Writing brings me joy: I feel so fortunate : here are five reasons to keep it up I hope other writers can relate. Image courtesy of digitalart at freedigitalart.net
I have always enjoyed communicating through the written word. Being a writer, an amateur and freelance one at that, it certainly has become self-evident that it is not monetary compensation that inspires me, not solely anyway. Yes, it is rewarding and also helpful practically to be paid a little bit, but as other writers could probably attest to, it certainly isn’t enough to ‘quit one’s day job’.
I therefore thought it might be helpful to both myself and I hope to others, to reflect upon and to share some of the benefits of ‘being a writer’.
1. Self-discovery. There are many facets of my personality, of my likes and dislikes, and views on various subjects that I don’t even become aware of until they take place in the written form.
Writing therefore gives me self-awareness as I continue to find out how I feel and think about things.
2. As a consequence of self-discovery, writing allows me to know I can authentically communicate with others. There is time allowable during writing to do this, whereas face-to-face communication requires a speedier thought process.
Therefore, when it comes to weightier or more complex communication of ideas the written form can allow me to talk to another in a way that more accurately reflects how I think or feel.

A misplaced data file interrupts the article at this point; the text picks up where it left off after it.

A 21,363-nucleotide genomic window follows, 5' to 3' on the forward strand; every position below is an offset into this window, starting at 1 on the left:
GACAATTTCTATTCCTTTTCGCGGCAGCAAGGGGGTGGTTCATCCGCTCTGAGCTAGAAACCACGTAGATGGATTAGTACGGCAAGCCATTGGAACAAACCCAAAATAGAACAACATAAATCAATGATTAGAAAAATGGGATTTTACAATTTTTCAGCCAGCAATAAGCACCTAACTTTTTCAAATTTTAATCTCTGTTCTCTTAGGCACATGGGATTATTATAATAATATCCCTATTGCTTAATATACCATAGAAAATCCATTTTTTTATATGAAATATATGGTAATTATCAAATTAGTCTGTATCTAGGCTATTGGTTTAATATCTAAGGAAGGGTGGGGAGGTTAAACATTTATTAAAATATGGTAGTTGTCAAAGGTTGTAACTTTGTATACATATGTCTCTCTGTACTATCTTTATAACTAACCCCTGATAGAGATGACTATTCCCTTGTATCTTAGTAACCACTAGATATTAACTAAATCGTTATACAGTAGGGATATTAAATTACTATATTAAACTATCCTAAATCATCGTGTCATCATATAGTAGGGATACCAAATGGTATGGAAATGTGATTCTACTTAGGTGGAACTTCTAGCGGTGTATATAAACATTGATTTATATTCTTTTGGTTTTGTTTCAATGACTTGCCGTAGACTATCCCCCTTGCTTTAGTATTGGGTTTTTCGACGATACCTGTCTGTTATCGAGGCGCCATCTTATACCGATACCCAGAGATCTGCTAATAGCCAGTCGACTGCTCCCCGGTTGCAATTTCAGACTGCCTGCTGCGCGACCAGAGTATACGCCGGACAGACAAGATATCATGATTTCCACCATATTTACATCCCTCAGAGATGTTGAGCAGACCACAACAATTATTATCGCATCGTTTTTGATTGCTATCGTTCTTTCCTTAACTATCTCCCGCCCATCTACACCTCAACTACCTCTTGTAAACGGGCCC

3. The enjoyment of ‘playing with words’. I don’t know if others can relate to this, but I actually find pleasure in taking time to write as well as I can.
I like to ‘play around’ with sentence structure and form. Writing and rewriting something so that it’s the best it can be is something I find satisfying. Perhaps that’s the joy of the writer?
4. Forum to be honest . Whether you are writing for yourself, or to communicate with another, it is easier to be honest in the written word. I find this is because firstly, as mentioned there is time to allow for accurate representation of thoughts and feelings.
Secondly, there is no audience present where one watches non-verbals and reactions and therefore with writing, there is less self-censorship naturally.
If it is something that is personal, like breaking up with someone, I don’t criticise people who don’t do this, but for me anyway, I feel yes, a letter could be an adjunct, but I do believe a person deserves face-to-face communication. (I would be interested about what other writers felt about this?)
5. As a useful tool for many other every-day processes. This might sound bizarre to some, but I pray on paper for example! I organise the following day on paper, write down ideas for Christmas, writing ideas, shopping lists, budgeting, goals, resolutions, what I learn from books (I write summaries for future reference).
The written-form is as old as when man wrote on stone tablets and in caves – to me writing is indispensable, rewarding, a great organisational tool, a creative outlet, a communication form, a tool for self-discovery.
A final thought: there are lovely journals, and those ‘special pens’ (for each writer it’s different) that can be a wonderful gift to oneself for writers – and with writing being such a wonderful and important part of our lives, why not treat yourself to, say a lovely journal?!!